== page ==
Premium Bonds are overseen by National Savings and Investments (NS&I) and have a long history for savers. Issued in the UK since 1956, millions of people have held, or currently hold Premium Bonds in the hopes of winning, but also saving at the same time. Functioning as a savings account, Premium Bonds offer security for Britons in putting away their cash.
However, instead of the usual interest rate savers can expect, this goes towards funding the prizes issued monthly.
At the start of each month, NS&I announces the results of its prize draw, with the chance to win prizes anywhere from £25 to a staggering £1million.
Premium Bonds currently create two lucky millionaires each month, and eagle-eyed savers will be looking closely to see if they have won big.
But a frequently asked question when it comes to Premium Bonds relates to the odds of actually winning.
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Its website states: “Each £1 Bond number has an equal chance of winning, regardless of when or where it was bought.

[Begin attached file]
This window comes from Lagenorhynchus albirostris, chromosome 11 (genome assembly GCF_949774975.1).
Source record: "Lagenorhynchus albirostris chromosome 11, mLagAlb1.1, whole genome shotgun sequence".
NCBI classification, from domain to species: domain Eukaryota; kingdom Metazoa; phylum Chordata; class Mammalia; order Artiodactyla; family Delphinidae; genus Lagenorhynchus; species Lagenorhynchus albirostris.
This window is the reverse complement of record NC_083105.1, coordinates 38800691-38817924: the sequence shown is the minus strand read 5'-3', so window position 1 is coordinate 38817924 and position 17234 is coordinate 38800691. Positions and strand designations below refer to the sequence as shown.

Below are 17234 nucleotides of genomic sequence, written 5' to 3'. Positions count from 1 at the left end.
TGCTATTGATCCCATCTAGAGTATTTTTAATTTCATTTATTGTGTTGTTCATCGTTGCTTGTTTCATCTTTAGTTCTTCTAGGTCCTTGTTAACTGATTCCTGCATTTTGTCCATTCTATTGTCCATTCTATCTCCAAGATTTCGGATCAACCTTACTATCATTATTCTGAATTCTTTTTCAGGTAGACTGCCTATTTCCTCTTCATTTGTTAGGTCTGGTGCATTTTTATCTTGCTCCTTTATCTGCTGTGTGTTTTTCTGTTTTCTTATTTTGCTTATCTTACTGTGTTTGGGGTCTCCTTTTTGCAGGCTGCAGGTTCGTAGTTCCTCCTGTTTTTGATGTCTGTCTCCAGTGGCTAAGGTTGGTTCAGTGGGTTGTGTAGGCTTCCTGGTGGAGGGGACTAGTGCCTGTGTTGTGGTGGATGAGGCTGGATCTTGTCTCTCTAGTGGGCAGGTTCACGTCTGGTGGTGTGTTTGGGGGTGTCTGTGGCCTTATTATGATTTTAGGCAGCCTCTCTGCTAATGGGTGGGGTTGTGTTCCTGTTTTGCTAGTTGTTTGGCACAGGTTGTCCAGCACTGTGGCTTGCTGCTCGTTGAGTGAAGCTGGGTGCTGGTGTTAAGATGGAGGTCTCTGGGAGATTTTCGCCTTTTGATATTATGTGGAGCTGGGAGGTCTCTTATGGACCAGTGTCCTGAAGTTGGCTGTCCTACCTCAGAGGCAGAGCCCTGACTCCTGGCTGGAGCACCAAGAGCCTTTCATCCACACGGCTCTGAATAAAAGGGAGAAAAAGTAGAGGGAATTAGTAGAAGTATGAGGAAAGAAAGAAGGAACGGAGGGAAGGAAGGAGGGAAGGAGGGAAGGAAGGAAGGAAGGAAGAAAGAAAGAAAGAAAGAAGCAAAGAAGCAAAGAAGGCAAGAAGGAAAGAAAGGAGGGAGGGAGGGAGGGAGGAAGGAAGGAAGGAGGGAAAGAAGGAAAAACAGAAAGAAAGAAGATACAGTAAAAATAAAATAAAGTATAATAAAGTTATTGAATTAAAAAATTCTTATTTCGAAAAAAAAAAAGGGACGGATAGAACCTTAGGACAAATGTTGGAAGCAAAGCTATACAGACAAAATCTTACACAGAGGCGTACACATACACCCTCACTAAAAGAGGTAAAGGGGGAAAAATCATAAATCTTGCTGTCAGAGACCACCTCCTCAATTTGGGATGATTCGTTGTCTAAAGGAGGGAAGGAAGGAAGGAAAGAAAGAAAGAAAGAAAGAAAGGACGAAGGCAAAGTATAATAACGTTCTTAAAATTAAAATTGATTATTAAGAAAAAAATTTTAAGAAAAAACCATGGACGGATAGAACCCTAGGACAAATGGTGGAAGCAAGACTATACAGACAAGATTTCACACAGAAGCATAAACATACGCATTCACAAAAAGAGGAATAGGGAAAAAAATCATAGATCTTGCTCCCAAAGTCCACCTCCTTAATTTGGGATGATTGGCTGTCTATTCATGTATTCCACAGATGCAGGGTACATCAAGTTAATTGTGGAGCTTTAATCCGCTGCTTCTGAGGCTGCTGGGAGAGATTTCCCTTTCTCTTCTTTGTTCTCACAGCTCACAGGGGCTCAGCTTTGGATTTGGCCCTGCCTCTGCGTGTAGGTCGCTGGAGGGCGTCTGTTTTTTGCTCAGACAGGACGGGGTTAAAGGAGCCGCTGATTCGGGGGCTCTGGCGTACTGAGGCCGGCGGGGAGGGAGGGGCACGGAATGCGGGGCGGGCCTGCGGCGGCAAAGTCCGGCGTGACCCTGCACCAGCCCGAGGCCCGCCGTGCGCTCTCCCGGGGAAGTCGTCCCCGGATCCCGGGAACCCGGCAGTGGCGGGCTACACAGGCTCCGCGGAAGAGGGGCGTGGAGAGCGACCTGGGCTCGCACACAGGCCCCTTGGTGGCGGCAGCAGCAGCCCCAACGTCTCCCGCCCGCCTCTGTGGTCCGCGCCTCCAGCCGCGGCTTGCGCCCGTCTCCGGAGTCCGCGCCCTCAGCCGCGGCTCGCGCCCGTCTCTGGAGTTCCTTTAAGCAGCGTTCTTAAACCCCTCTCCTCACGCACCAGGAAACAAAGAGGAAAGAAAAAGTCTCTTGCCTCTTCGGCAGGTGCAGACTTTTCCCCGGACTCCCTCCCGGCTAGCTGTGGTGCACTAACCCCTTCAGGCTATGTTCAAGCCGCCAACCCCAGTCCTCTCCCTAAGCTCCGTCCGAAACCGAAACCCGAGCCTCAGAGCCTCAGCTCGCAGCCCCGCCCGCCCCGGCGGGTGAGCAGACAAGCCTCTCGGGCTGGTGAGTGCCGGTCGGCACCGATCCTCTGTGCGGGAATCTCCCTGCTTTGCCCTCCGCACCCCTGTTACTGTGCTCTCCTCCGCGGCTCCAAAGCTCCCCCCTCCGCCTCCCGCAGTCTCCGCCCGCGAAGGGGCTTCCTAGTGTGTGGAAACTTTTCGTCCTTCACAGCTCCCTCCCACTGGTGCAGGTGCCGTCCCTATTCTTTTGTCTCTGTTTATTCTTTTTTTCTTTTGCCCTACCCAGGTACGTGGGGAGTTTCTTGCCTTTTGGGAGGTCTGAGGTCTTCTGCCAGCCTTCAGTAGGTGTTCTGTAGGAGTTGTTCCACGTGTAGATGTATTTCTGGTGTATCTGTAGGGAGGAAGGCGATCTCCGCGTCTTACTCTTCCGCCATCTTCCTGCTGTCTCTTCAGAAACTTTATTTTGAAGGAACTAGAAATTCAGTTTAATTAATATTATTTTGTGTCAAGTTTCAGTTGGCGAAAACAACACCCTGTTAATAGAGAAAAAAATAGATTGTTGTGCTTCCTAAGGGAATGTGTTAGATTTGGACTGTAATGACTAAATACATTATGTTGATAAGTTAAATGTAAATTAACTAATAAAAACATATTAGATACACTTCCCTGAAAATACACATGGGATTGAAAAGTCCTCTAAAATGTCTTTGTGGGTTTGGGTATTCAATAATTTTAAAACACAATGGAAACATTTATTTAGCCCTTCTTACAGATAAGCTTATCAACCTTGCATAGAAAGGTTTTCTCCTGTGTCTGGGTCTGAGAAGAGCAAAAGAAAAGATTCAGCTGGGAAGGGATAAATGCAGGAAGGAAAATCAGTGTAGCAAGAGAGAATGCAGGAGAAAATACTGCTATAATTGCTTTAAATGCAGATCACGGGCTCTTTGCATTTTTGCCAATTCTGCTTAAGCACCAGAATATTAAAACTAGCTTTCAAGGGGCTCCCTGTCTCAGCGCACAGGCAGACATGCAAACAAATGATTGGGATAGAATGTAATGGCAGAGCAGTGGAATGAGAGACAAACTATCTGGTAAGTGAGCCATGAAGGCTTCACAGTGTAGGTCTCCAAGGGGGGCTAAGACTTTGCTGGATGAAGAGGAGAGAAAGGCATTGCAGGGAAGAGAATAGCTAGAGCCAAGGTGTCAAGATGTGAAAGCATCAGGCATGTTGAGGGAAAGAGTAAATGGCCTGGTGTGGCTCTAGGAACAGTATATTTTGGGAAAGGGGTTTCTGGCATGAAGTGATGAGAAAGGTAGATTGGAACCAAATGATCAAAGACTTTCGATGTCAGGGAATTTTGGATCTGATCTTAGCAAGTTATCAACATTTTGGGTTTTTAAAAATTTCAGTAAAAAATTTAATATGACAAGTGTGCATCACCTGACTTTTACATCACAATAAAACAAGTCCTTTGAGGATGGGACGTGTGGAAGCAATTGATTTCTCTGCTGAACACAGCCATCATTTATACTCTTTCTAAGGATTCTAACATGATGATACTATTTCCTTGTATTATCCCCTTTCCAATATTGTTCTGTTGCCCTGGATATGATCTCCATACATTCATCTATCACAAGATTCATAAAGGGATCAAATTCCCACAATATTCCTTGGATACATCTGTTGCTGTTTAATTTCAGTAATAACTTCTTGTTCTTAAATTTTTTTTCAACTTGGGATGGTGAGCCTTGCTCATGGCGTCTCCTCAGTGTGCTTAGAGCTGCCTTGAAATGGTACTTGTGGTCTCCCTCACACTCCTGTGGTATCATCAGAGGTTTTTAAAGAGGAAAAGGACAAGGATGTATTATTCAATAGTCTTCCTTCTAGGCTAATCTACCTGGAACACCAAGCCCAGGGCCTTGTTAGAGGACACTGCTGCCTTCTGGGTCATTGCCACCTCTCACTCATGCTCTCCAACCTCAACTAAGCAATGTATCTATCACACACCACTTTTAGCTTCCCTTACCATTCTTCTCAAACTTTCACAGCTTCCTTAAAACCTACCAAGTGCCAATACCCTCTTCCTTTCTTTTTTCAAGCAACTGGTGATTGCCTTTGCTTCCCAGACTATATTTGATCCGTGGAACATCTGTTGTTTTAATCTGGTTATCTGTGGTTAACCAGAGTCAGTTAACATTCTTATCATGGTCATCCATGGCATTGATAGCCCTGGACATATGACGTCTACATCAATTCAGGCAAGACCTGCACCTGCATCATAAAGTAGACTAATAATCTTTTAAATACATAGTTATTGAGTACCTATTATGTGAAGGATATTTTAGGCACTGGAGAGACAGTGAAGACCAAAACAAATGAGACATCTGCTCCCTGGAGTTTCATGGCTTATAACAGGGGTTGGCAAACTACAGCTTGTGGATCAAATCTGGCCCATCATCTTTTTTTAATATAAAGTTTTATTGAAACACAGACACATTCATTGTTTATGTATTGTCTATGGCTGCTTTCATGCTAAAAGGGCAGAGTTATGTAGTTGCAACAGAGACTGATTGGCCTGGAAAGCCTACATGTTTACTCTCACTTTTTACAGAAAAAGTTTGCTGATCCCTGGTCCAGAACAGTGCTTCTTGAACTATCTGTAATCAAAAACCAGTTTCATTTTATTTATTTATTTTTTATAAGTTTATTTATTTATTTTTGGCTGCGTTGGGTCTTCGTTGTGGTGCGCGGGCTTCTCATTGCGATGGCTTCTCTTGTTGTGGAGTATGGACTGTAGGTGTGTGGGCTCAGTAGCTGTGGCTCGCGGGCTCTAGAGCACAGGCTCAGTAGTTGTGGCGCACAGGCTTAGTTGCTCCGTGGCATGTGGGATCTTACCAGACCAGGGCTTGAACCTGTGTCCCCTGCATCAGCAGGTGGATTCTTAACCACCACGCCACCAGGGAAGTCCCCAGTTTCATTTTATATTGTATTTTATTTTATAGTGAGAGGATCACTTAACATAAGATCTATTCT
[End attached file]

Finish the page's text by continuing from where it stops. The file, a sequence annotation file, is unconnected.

“Over 95 percent of eligible Bonds have been bought since the year 2000.
“So even though Premium Bonds have been on sale for over 60 years, this is why newer Bonds seem to win more frequently.”
ERNIE, which stands for Electronic Random Number Indicator Equipment, is the machine which generates the winning Bond numbers each month.
NS&I explains that because of this system no Bonds can be left out, as the machine does not store numbers.
In fact, the savings institution also highlighted a fairly recent case of a winner with older Bonds.
In 2004, a lucky millionaire was revealed as a person with a £17 holding, after their purchase of the Bond was made all the way back in 1959.
The odds for Premium Bonds, however, have changed recently.
This is due to the fact NS&I took steps in November 2020 to reduce its interest rates.
The decision, it said, was based on striking a balance between the “interest of savers, taxpayers and the broader financial services sector”.
Effective from December 2020, the Premium Bonds prize rate fund reduced by 40 basis points.
This means the prize rate fund dropped from 1.40 percent to 1.00 percent.
The odds of any £1 Bond number winning a prize decreased from 24,500/1 to 34,500/1.
The interest rate reduction saw NS&I align savings products against rates which were more familiar in the wider market, after the provider held out as a top payer for a significant amount of time throughout the pandemic.